A potential new weapon against a deadly, drug-resistant bacterial pathogen

| Written by Scott LaFee
Acinetobacter baumannii (CRAB)
An artist’s rendering of Acinetobacter baumannii. Image courtesy of the CDC.

Carbapenems are a class of highly effective antibiotics that are often used to treat severe bacterial infections. They are usually reserved for known or suspected bacterial infections resistant to other drugs.

Carbapenem-resistant Acinetobacter baumannii (CRAB) is, as the name suggests, impervious to carbapenems; and it has become a major global pathogen, particularly in hospital settings and conflict zones. No new antibiotic chemical class with activity against A. baumannii has successfully emerged in more than 50 years. 

In a paper published January 3, 2024, in Nature, a multi-institutional team including Andrei Osterman, Ph.D., at Sanford Burnham Prebys, with colleagues at Roche—the Swiss-based pharmaceutical/healthcare company—and others, describe a novel class of small-molecule tethered macrocyclic peptide (MCP) antibiotics with potent antibacterial activity against CRAB. Osterman’s lab provided critical data and discoveries related to the drug target and mapping of drug-resistant mutations. 

Developing a new class of antibiotics effective against CRAB is critical. The bacterium is resistant to nearly all antibiotics and is difficult to remove from the environment. It poses a particular health threat to hospitalized patients and nursing home residents, with an estimated mortality rate in invasive cases of 40–60%.

The World Health Organization and the Centers for Disease Control (CDC) have both categorized multidrug-resistant A. baumannii as a top-priority pathogen and public health threat.

In the new study, Osterman and colleagues applied an experimental evolution approach to help identify the drug target (the LPS transporter complex) of a new class of antibiotics—a macrocyclic peptide called Zosurabalpin—and elucidate the dynamics and mechanisms of acquired drug resistance in four distinct strains of A. baumannii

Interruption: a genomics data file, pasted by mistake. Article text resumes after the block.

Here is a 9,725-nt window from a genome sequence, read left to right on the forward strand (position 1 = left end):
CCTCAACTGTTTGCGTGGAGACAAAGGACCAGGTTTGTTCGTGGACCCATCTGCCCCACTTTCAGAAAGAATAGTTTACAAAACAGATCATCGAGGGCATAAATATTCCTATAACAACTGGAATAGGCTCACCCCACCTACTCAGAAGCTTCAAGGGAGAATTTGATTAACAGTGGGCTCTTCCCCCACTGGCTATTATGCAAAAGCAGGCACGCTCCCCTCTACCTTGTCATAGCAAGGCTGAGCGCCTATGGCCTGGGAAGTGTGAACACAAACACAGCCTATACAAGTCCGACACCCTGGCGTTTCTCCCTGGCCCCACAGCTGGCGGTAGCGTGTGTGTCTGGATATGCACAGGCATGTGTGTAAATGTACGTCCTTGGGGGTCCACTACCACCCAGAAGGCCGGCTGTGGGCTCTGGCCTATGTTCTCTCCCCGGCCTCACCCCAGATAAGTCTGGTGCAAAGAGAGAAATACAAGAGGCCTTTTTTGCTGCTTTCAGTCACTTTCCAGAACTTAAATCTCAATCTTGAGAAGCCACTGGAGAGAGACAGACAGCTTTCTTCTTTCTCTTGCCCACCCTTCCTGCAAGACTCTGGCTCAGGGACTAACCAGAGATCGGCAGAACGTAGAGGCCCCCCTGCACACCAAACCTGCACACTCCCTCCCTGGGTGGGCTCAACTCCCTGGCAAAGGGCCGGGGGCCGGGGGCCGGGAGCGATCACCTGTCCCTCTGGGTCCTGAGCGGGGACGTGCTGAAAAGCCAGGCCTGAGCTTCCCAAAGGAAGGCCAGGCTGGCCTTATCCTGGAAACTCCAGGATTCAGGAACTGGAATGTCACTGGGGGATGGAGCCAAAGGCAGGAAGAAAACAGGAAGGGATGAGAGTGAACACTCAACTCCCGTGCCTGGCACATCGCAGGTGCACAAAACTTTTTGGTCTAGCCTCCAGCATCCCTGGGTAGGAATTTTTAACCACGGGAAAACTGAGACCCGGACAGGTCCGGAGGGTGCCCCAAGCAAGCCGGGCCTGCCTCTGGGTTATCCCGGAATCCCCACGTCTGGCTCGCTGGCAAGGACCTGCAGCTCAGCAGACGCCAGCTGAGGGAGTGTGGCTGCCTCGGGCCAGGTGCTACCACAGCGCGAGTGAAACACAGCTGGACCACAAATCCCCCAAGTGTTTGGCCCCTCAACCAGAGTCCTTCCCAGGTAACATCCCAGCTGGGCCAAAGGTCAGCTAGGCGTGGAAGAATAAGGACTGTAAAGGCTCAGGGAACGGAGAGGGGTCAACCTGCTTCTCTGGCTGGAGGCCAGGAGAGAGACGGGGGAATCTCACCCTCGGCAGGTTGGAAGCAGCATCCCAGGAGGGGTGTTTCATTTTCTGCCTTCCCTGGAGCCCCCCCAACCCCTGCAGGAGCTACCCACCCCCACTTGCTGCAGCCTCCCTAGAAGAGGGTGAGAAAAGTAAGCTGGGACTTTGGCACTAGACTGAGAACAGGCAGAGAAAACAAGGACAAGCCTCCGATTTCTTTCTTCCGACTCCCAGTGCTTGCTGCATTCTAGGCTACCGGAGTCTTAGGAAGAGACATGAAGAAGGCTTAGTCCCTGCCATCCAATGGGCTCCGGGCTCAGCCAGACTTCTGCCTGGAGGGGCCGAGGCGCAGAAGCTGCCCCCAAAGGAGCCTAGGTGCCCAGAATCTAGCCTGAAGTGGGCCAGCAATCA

They used an integrative workflow that employs continuous bacterial culturing in an “evolution machine” (morbidostat) followed by time-resolved, whole-genome sequencing and bioinformatics analysis to map resistance-inducing mutations. 

In addition to a mechanistic understanding (crucial from a regulatory perspective), the new information also helped reveal the drug-binding site. A related paper in the same issue experimentally verified the findings. 

“This comprehensive mapping of the drug-resistance landscape yields valuable insights for a variety of practical applications,” says Osterman, “from therapy optimization via genomics-based assessment of drug resistance/susceptibility of bacterial pathogens to a rational development of novel drugs with minimized resistibility potential.”

A commentary in Nature said the research was “cause for cautious celebration” and urged further development.

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